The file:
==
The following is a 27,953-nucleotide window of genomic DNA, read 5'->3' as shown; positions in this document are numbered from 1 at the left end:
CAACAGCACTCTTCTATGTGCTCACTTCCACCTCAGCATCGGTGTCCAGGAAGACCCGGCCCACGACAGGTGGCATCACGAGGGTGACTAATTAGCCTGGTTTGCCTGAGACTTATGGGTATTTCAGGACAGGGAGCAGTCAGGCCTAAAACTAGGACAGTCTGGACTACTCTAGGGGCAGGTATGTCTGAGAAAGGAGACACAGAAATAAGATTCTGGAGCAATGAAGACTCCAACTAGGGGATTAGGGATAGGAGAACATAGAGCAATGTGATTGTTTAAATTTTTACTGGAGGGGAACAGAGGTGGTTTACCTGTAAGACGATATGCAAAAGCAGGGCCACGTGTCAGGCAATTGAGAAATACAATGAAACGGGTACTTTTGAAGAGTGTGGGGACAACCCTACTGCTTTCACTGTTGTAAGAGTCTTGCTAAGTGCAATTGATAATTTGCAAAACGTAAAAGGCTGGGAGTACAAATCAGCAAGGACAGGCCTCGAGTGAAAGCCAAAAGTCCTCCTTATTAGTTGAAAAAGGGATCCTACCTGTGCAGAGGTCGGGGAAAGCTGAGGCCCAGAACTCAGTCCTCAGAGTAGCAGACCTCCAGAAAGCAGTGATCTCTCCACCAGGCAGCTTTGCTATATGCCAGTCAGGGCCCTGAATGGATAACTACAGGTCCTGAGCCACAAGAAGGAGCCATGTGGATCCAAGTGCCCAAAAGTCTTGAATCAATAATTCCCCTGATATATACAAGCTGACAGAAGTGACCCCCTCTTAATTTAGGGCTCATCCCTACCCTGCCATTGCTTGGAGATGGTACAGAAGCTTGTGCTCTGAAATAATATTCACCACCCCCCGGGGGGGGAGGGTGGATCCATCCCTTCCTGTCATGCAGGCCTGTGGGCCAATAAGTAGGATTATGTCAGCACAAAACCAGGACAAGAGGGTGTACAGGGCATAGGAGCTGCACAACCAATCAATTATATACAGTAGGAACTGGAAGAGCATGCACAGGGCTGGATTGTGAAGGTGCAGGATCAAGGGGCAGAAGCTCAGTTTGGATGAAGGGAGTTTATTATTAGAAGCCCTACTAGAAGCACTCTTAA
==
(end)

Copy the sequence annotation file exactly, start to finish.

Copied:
The following is a 27,953-nucleotide window of genomic DNA, read 5'->3' as shown; positions in this document are numbered from 1 at the left end:
CAACAGCACTCTTCTATGTGCTCACTTCCACCTCAGCATCGGTGTCCAGGAAGACCCGGCCCACGACAGGTGGCATCACGAGGGTGACTAATTAGCCTGGTTTGCCTGAGACTTATGGGTATTTCAGGACAGGGAGCAGTCAGGCCTAAAACTAGGACAGTCTGGACTACTCTAGGGGCAGGTATGTCTGAGAAAGGAGACACAGAAATAAGATTCTGGAGCAATGAAGACTCCAACTAGGGGATTAGGGATAGGAGAACATAGAGCAATGTGATTGTTTAAATTTTTACTGGAGGGGAACAGAGGTGGTTTACCTGTAAGACGATATGCAAAAGCAGGGCCACGTGTCAGGCAATTGAGAAATACAATGAAACGGGTACTTTTGAAGAGTGTGGGGACAACCCTACTGCTTTCACTGTTGTAAGAGTCTTGCTAAGTGCAATTGATAATTTGCAAAACGTAAAAGGCTGGGAGTACAAATCAGCAAGGACAGGCCTCGAGTGAAAGCCAAAAGTCCTCCTTATTAGTTGAAAAAGGGATCCTACCTGTGCAGAGGTCGGGGAAAGCTGAGGCCCAGAACTCAGTCCTCAGAGTAGCAGACCTCCAGAAAGCAGTGATCTCTCCACCAGGCAGCTTTGCTATATGCCAGTCAGGGCCCTGAATGGATAACTACAGGTCCTGAGCCACAAGAAGGAGCCATGTGGATCCAAGTGCCCAAAAGTCTTGAATCAATAATTCCCCTGATATATACAAGCTGACAGAAGTGACCCCCTCTTAATTTAGGGCTCATCCCTACCCTGCCATTGCTTGGAGATGGTACAGAAGCTTGTGCTCTGAAATAATATTCACCACCCCCCGGGGGGGGAGGGTGGATCCATCCCTTCCTGTCATGCAGGCCTGTGGGCCAATAAGTAGGATTATGTCAGCACAAAACCAGGACAAGAGGGTGTACAGGGCATAGGAGCTGCACAACCAATCAATTATATACAGTAGGAACTGGAAGAGCATGCACAGGGCTGGATTGTGAAGGTGCAGGATCAAGGGGCAGAAGCTCAGTTTGGATGAAGGGAGTTTATTATTAGAAGCCCTACTAGAAGCACTCTTAA